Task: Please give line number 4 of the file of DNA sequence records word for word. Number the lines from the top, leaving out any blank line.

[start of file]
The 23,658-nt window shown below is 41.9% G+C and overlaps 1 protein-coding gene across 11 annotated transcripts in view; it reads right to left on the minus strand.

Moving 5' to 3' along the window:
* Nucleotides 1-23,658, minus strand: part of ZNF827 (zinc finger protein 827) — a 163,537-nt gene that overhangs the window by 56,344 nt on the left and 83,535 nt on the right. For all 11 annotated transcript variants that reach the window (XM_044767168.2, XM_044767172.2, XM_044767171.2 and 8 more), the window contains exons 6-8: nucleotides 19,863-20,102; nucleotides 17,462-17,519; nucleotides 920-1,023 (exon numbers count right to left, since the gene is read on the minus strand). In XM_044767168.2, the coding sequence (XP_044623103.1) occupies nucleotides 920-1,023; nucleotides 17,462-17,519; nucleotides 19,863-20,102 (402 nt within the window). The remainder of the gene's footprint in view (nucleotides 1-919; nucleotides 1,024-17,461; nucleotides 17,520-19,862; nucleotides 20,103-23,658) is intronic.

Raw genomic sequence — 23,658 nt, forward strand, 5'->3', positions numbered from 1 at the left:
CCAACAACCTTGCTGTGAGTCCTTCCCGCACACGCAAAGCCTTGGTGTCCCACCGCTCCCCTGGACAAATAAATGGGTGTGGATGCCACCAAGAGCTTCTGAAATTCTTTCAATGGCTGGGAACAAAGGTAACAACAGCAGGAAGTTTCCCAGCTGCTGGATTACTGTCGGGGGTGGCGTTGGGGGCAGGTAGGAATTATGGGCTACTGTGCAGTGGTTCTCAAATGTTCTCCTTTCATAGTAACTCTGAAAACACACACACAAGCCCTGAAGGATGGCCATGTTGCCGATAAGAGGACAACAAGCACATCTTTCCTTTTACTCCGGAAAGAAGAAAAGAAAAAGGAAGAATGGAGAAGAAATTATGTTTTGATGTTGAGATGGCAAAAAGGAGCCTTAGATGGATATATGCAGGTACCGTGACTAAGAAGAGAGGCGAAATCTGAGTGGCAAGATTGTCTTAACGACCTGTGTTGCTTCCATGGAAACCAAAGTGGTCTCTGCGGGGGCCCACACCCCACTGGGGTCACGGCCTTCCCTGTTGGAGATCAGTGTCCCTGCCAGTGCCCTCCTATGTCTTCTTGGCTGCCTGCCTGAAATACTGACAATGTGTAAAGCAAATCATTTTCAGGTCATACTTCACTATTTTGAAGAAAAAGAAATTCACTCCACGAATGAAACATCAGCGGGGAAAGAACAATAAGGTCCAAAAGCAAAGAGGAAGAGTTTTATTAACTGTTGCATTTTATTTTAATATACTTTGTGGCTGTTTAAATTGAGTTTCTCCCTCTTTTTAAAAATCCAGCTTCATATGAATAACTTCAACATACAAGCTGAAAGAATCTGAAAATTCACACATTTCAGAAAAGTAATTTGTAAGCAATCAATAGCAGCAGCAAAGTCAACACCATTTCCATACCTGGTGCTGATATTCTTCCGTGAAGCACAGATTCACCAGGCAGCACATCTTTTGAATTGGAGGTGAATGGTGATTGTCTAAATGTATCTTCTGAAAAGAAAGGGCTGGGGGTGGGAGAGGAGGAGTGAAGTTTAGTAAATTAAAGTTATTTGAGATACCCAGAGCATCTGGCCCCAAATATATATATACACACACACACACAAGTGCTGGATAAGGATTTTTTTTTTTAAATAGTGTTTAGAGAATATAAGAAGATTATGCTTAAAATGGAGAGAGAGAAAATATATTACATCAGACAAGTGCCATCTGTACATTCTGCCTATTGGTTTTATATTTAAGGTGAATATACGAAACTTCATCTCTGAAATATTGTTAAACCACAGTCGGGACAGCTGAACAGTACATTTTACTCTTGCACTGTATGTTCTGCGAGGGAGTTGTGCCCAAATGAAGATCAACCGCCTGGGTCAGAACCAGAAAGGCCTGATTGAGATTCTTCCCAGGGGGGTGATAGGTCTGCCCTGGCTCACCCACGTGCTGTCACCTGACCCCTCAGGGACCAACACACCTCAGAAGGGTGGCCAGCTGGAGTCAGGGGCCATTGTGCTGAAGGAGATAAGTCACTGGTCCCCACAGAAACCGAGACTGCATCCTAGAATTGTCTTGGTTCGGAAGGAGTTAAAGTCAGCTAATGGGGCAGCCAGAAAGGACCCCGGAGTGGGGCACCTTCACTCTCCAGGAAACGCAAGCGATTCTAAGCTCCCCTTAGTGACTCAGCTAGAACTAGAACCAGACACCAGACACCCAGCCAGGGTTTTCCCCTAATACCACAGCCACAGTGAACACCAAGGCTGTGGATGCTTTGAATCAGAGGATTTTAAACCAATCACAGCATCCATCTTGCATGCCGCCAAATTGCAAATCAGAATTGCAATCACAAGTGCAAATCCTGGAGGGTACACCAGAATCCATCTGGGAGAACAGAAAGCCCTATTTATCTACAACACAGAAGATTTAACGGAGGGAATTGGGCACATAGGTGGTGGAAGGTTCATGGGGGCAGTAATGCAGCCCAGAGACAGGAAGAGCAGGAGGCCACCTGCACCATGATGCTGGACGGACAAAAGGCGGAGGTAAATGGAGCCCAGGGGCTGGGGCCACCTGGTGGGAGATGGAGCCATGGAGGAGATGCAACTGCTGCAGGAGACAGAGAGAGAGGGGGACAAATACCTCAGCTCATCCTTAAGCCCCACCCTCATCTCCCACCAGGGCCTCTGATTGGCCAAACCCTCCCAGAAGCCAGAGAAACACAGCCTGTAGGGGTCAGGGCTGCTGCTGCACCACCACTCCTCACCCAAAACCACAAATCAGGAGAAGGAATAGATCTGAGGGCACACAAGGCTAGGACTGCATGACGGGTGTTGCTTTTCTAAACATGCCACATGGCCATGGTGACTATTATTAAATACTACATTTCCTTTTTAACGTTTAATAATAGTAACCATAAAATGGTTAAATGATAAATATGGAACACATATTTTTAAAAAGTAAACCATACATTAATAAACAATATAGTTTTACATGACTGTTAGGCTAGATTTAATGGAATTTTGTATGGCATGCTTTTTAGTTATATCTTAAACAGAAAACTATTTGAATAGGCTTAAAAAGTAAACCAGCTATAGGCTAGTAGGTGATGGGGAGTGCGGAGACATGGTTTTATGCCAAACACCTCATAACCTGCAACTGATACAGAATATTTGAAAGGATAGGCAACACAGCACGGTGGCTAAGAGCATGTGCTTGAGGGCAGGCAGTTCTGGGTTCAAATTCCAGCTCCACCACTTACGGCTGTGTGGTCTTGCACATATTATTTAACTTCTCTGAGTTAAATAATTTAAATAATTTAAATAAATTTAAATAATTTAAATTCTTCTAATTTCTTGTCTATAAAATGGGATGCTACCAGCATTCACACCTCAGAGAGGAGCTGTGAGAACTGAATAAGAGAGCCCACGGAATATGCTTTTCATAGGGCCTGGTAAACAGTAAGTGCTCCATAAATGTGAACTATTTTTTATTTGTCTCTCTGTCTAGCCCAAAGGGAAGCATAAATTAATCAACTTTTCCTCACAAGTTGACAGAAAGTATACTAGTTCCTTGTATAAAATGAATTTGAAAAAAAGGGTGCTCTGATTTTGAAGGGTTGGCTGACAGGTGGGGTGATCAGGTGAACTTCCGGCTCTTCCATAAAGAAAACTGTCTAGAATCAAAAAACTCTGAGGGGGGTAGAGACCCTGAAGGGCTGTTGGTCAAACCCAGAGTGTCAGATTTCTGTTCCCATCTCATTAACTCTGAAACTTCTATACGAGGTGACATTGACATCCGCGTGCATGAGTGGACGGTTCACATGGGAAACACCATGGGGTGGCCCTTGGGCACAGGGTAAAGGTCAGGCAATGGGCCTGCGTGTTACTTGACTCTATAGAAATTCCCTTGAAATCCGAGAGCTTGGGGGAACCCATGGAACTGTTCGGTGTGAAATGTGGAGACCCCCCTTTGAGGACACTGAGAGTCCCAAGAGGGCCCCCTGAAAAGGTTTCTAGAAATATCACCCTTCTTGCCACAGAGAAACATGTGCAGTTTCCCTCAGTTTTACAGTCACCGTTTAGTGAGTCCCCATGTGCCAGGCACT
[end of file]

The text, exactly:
Raw genomic sequence — 23,658 nt, forward strand, 5'->3', positions numbered from 1 at the left: